First British Commonwealth Edition, 1966
IN “How Much?” and in “The War of Camp Omongo,” Burt Blechman lashed out at the American‐Jewish milieu with more virulence than wisdom, and earned a reputation in excess of the merit of his first two novels. When so many writers of his rank go unnoticed, this young author has attracted attention by virtue of his uncompromising vision and savage rhetoric; his anger inspires respect even when his performance disappoints.
Blechman's new novel, “Stations,” marks a break with his earlier work. Another in the current flood of homosexual novels, it employs a surrealistic idiom, and its concern is with the landscape of the spirit rather than the topography of a society. (To be sure, the earlier novels can be seen as a kind of investigative prelude to this one.)
The metaphoric structure of “Stations” provides a clue to the author's intentions. The “stations” of the title are literally subway stations in which the protagonist tries to find erotic fulfillment, but they are also the stations of the cross in an elaborately sardonic religious allegory. Or is it really sardonic? For what we must confront here is a new phase in the portraiture of the homosexual who has been steadily upgraded from cripple to case history to hero. The homosexual, in short, has become normative, the symbol of our collective agony, Everyman in estremis. He represents the ultimate enshrinement of that stock figure of the past, the romantic rebel. This Satanic motif, a European export —Genet and Celine have been powerful influences—has lately achieved a real beachhead on our shores.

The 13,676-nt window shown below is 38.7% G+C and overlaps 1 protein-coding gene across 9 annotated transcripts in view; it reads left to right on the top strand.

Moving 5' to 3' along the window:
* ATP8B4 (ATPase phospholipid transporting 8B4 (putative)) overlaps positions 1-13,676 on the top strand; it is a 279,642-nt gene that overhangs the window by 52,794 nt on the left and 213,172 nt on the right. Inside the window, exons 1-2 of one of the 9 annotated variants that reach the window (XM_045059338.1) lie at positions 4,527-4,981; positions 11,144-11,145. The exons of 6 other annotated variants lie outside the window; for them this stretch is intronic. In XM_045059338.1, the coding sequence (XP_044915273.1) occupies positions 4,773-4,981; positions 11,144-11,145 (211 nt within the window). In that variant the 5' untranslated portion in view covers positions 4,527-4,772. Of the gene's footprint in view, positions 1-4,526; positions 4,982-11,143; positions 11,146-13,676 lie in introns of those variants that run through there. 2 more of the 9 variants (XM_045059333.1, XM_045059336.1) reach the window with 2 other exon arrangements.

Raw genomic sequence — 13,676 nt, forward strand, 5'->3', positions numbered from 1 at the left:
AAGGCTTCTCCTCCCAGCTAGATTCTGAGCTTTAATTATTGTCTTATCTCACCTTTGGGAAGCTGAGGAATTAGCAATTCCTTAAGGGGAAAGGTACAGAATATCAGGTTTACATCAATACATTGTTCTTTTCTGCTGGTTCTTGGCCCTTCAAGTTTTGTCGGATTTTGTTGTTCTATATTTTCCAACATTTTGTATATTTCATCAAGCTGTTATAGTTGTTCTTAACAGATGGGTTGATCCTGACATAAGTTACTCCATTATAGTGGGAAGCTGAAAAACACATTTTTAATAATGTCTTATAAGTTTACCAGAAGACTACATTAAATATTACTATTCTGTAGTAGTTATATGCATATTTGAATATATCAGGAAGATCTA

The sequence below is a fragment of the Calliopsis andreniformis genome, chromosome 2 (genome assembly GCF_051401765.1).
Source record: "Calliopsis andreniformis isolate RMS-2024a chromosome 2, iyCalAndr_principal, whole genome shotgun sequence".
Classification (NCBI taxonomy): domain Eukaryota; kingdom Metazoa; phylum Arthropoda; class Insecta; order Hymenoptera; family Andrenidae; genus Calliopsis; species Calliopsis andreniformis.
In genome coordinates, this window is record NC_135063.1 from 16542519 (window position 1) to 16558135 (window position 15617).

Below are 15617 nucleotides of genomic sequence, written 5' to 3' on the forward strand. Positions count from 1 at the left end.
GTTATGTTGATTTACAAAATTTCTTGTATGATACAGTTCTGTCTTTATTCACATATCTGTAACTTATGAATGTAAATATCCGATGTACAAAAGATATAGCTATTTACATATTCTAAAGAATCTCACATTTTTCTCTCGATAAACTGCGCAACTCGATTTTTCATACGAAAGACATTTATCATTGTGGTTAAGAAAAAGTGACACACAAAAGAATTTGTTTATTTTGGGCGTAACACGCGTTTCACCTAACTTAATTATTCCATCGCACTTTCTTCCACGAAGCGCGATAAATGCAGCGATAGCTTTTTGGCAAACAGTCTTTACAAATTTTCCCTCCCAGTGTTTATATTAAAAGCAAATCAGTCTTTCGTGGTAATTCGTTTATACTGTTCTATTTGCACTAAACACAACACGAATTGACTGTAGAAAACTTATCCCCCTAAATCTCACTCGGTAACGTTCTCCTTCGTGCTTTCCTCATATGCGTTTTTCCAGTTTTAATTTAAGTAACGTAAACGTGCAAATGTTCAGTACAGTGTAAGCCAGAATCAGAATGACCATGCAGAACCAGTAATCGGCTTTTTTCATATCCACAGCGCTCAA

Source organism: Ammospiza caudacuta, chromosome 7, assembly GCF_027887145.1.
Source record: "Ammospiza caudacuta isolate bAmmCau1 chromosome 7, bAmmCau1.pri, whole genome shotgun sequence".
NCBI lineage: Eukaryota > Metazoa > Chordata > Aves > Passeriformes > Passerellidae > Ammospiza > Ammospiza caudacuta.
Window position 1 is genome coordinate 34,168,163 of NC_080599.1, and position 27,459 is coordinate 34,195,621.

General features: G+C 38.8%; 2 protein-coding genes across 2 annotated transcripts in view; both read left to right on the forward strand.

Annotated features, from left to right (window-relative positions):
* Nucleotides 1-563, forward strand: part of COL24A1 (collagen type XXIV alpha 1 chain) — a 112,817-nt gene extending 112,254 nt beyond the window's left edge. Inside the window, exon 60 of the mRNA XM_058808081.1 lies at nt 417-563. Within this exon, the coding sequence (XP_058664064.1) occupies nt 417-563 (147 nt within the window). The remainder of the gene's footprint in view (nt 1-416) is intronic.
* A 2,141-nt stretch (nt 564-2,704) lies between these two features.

The protagonist of “Stations” is nameless but bears a number—901. There are other shadowy and patently allegorical figures in this universe of pain: theMadonna, 901's mother; the Mother Superior of his boarding house, a dim, forbidding nay‐sayer; and two figures on the world stage—Our Leader and The Hero, who are reach ing out for some great, shuddering, apocalyptic orgasm.
THE author makes a token effort to sketch the background of 901—the inevitable sexual catastrophes early in life—but while deviant novels in the past were more case‐histories than novels, this one is more tonepoem than novel. It celebrates a Communion of the Faithful who make their restless, unsatisfied way from subway station to subway station. In this tormented religious order, the latrine is the chapel “swarming with parishioners,” the disinfectant is the incense. The novel culminates in universal disaster—it is “death which is life's last black station.” A vice‐squad detective closes in on 901, while from above the Bomb makes its descent
“Stations” is an arresting but deeply uncertain work. Its tone, mediating as it does between bravado and disgust, frequently spins out of control, and its equation of homosexual anguish with the world's agony is obviously open to question. Yet there can be no denying the stinging vigor of Blechman's prose, or the intensities, of image and feeling that reverberate throughout the novel.
Donated by Larry Lingle - Lobo Books